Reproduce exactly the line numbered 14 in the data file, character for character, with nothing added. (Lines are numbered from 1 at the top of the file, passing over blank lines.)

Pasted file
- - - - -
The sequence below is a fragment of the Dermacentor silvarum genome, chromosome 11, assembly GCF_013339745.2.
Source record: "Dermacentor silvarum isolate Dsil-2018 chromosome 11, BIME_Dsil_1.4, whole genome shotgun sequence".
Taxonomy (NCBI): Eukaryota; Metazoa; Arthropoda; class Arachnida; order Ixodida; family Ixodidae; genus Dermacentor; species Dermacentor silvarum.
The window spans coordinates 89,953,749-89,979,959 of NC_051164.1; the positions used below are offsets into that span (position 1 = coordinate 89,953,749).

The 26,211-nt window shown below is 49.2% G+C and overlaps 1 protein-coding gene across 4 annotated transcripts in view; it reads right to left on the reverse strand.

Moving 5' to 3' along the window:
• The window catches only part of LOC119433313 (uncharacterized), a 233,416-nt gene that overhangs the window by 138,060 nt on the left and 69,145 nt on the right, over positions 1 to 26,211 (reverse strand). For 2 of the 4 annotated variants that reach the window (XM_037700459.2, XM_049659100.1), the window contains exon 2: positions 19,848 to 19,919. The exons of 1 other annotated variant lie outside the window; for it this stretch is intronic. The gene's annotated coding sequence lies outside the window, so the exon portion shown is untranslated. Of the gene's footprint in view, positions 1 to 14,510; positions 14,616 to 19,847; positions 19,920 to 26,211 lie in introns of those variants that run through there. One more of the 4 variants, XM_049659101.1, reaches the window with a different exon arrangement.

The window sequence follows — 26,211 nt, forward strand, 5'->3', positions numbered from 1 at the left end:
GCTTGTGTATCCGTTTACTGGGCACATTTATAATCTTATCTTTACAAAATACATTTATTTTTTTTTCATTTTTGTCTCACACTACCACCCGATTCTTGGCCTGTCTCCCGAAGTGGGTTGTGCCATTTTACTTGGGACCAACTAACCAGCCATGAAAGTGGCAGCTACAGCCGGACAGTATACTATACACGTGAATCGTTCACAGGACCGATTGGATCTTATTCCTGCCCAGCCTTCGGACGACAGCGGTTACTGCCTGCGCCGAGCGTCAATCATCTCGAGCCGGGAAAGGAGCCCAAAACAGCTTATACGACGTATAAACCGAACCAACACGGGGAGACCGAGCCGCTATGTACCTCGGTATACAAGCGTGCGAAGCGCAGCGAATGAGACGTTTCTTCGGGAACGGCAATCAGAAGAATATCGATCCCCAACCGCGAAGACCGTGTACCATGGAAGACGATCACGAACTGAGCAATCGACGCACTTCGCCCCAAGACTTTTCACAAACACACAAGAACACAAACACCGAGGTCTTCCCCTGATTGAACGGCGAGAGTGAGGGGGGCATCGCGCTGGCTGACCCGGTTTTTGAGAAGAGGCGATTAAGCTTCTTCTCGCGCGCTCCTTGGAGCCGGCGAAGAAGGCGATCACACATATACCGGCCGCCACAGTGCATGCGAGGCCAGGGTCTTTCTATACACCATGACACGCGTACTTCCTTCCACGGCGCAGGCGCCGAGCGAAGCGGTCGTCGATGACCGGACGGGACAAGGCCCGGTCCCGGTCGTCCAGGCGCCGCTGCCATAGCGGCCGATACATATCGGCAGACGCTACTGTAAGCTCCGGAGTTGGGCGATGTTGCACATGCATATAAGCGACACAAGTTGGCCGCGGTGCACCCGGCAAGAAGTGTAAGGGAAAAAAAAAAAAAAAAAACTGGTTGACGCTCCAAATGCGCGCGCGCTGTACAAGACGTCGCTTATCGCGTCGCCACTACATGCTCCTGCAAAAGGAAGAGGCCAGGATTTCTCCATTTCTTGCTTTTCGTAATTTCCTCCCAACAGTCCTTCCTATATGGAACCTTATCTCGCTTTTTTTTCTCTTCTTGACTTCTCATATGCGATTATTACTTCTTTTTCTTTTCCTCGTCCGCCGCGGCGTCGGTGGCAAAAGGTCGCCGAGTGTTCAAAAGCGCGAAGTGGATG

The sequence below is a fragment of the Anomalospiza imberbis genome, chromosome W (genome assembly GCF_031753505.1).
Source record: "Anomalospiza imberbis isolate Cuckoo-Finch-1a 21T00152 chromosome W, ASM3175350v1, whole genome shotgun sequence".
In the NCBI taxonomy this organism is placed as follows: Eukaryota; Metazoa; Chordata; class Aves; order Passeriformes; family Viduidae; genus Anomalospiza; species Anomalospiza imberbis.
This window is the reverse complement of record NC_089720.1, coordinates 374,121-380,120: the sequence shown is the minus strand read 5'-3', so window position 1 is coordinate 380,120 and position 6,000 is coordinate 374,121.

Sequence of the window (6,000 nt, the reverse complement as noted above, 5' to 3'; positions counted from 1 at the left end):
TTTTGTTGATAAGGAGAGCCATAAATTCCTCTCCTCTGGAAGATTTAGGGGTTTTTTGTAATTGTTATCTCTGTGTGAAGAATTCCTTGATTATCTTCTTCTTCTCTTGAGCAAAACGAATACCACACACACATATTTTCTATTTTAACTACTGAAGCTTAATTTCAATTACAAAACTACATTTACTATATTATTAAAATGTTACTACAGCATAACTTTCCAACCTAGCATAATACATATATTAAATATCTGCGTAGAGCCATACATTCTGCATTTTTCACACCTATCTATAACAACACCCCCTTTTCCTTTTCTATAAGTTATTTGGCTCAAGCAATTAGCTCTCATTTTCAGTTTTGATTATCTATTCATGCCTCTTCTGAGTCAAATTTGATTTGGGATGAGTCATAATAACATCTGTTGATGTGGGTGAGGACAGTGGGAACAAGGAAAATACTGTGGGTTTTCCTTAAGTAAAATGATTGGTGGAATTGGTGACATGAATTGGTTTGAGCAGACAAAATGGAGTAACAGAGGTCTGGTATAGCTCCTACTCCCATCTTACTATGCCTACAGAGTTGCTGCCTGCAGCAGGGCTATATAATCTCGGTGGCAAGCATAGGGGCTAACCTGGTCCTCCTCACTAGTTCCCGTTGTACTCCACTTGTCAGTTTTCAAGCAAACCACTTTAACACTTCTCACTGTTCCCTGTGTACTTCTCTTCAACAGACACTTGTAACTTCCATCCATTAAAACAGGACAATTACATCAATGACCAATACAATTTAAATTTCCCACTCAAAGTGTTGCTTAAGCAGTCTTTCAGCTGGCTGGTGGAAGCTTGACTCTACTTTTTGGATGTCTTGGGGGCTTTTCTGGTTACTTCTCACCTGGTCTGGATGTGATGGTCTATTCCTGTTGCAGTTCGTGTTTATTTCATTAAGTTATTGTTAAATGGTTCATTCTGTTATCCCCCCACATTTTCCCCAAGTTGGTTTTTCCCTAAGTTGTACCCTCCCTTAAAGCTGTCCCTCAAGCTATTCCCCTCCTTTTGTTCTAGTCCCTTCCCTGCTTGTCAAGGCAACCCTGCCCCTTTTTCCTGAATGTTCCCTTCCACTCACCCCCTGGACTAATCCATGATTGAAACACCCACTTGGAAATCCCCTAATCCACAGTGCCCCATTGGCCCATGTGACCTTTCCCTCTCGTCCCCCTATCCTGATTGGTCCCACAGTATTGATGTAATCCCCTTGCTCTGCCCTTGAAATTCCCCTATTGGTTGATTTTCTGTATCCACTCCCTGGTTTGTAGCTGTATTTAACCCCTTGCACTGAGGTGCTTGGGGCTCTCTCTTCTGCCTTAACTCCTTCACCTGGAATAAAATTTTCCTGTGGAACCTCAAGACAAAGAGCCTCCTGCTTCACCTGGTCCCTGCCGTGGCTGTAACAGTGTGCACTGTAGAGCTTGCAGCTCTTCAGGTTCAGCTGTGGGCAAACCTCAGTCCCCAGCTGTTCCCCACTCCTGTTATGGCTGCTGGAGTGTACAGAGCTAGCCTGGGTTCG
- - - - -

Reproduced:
Sequence of the window (6,000 nt, the reverse complement as noted above, 5' to 3'; positions counted from 1 at the left end):